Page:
“Where will you be?”

He asks: “When?”

“At the apocalypse.”

He snorts, rolls his head back. Her stare continues, unmoving and deadpan.

He clears his throat.

They dangle their legs over the concrete ledge, close to the lapping canal water. Dead scum floats beneath their feet and it smells faintly of harbour when the tide rolls out. They watch as light dances against the blank underbelly of the bridge carrying traffic. About them, the detritus of shattered industry: a burnt-out car, rusted steel drums, puddles made iridescent with a thin veneer of oil. A halo of fast food packaging flutters in the wind. Few boats wander past. Crickets chatter.

He thinks about her question, how it would feel, to watch the world end. Would it be quick, or drawn out? Could he make a last phone call? He lays out on the hard concrete, tries to picture his last moments. The sun above becomes a searing explosion erasing his body. He’d be dead, then: one permanent shadow amongst many. He notices how her silhouette blots out the sun’s warmth. She’d be one of them. “With my family then, I guess.”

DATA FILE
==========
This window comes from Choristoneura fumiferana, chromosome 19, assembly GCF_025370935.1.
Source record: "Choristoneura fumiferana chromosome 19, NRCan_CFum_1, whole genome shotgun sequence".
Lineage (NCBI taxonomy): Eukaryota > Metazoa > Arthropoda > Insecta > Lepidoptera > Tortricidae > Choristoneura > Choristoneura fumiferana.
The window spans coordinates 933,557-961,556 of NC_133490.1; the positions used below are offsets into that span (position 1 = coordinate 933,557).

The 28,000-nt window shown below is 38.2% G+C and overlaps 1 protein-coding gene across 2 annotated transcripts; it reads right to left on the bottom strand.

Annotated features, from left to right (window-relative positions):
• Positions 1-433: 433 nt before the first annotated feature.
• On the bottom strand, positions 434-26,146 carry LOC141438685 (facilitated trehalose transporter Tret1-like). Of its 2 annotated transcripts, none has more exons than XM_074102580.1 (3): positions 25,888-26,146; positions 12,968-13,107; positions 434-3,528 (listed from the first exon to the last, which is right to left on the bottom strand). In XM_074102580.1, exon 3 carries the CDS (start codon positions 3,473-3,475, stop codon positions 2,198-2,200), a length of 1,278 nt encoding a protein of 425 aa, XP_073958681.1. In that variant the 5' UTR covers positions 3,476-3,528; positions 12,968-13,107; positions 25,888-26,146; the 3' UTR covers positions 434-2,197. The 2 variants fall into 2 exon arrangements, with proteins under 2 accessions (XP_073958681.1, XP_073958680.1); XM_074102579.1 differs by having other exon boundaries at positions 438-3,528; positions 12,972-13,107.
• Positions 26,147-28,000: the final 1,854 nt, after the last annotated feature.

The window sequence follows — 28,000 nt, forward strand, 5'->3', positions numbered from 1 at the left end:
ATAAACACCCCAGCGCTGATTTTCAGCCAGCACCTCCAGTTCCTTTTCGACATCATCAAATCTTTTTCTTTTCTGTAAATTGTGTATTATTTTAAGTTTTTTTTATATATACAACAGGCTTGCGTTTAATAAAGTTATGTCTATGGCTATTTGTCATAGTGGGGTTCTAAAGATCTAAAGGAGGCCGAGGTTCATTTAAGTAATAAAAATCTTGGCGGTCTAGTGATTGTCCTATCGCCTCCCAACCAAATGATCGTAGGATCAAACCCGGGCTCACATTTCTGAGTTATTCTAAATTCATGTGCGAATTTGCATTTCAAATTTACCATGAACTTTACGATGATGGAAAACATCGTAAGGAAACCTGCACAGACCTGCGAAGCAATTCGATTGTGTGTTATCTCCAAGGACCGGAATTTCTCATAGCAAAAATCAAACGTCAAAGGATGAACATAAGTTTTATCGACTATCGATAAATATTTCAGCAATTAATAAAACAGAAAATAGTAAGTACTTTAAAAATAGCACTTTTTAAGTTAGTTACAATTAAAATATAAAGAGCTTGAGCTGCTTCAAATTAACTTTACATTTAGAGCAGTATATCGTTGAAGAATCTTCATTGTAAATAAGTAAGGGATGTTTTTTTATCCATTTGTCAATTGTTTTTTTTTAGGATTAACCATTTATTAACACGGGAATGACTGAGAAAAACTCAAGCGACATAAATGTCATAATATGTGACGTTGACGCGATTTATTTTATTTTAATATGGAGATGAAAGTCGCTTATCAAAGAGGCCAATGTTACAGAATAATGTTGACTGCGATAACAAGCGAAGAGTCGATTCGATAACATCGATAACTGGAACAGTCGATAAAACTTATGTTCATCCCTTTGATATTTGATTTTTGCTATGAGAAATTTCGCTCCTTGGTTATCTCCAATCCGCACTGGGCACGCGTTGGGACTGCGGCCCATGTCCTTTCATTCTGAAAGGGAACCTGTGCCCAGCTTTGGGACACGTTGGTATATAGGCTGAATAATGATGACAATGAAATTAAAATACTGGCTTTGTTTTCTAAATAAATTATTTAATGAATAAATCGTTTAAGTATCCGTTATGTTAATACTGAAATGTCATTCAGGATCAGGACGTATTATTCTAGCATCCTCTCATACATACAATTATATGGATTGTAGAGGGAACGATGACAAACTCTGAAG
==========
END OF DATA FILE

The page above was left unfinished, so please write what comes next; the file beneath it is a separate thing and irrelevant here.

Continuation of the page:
She sighs.

“I don’t think you understand.” She looks down at him. “It’s not about where you want to be, but where you will be.”

He sits up.

“It’s not such an easy question, is it?” She holds her hands out, palms up as though the concept were an object for him to see. Her naked feet form a Newton’s cradle. The sound of skin kissing bounces off the water and concrete. And he is reminded, for a moment, of sitting by the municipal pool as a child, listening to the hollow sounds of water slapping and voices ricocheting.

He draws his eyes down, shuttering them from the sun. “I’d be at home then,” he says: “Sleeping and it would mostly be over by the time I woke up, or I wouldn’t and miss everything because I always do.” He adds, quieter, “Important events, that is.”

“I like that.” She pulls a loose hair from his cheek and blows it away. “Permanent sleep. I wonder if you’d carry on dreaming.”

“Probably not.” He bites his lip.

“There wouldn’t be anyone you’d want to say goodbye to?”

“Like I said – my family.”

“No-one else, I mean: no-one you would need to say one last word to?”